Requisition as to due execution of assignment by corporate vendor

In Jones v Bohmann International Ltd ([2012] HKEC 919, CFI) a purchaser refused to complete a purchase on the grounds that his requisitions had not been properly answered and the seller had failed to show a good title. The first requisition concerned the assignment to the seller by a corporation.

The corporation’s articles required the authority of the board to the execution of a deed. It also required that the seal should be affixed in the presence of a director who was then to sign the deed. The corporation had a corporate director which had affixed its seal and the corporate director’s seal had been countersigned by an individual, Z. In response to a requisition, the seller produced evidence that Z was the sole director of the corporate director.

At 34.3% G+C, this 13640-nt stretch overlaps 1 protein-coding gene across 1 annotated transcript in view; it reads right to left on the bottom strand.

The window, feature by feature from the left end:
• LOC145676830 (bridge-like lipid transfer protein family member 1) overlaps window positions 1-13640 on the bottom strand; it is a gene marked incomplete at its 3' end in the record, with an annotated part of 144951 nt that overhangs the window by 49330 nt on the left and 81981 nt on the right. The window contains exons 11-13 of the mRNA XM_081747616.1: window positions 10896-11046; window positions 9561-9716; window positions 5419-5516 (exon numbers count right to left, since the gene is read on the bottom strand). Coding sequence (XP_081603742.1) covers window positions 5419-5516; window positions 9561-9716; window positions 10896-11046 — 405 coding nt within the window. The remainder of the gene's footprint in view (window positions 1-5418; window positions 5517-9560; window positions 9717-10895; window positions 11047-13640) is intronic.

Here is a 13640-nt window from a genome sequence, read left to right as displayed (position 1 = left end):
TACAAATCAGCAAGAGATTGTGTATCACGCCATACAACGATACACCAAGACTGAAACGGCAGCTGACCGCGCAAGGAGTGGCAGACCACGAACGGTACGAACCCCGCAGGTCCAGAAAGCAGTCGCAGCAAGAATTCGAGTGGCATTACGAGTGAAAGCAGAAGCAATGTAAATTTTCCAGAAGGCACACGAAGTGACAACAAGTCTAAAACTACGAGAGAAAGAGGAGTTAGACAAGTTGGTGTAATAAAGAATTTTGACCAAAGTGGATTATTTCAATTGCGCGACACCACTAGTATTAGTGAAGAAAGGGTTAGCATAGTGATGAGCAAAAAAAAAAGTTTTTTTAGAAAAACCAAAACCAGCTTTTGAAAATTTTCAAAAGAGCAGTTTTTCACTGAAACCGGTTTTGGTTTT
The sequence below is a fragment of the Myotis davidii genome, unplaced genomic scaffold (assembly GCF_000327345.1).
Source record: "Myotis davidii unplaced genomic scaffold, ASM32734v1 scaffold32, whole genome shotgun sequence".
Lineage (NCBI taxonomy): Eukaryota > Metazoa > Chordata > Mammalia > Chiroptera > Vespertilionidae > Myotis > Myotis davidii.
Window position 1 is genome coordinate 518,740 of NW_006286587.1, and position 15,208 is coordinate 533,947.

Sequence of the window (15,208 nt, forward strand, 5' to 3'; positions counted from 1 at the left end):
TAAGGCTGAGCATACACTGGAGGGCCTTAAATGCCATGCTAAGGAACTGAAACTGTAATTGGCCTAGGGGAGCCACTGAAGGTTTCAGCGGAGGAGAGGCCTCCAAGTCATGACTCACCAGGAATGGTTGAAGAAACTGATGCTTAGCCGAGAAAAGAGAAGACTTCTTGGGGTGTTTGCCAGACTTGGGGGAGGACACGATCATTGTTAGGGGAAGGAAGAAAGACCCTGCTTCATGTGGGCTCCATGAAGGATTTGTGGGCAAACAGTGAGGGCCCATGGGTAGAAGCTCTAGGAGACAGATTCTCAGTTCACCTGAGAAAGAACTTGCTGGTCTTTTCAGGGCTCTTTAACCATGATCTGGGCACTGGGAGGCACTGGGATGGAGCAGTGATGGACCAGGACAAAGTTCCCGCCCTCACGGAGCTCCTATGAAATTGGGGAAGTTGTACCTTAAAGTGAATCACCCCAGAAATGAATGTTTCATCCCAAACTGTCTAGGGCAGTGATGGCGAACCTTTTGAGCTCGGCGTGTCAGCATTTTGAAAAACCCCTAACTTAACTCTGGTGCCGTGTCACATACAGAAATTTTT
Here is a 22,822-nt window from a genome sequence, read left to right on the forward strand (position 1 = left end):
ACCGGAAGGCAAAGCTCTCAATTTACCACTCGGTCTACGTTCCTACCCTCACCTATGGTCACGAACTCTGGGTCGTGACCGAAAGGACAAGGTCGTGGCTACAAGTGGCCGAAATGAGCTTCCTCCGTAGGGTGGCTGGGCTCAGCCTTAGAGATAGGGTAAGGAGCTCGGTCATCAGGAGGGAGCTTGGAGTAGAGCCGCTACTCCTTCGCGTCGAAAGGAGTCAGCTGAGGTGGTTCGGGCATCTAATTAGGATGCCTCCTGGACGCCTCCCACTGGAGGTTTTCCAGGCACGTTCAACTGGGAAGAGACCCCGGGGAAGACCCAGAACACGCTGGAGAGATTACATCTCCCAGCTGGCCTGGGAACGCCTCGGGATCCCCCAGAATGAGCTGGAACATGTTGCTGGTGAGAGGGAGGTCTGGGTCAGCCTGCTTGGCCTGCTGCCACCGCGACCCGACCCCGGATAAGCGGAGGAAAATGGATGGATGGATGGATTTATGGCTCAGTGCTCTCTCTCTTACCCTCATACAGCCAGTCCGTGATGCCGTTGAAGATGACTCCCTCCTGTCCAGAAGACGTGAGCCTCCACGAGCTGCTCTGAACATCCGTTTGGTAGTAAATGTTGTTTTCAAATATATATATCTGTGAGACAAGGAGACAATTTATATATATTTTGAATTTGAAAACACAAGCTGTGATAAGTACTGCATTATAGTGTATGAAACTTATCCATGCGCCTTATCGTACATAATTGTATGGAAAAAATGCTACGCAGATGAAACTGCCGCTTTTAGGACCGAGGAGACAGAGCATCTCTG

The court found that the requirements of the article had been complied with. The article was unlike that encountered in other cases where the articles required the company seal to be countersigned by  director who had been specifically authorised to do so. Here there was no requirement for a director to be specifically authorised and it was enough for the execution clause to record that the seal had been countersigned by a director.

If it had been necessary, it was not, the seller could have relied on section 23 of the Conveyancing and Property Ordinance.

A second requisition concerned the stamp duty certificate. The court thought that there was no merit to the requisition but that, in any event, stamp duty was not a matter of title.

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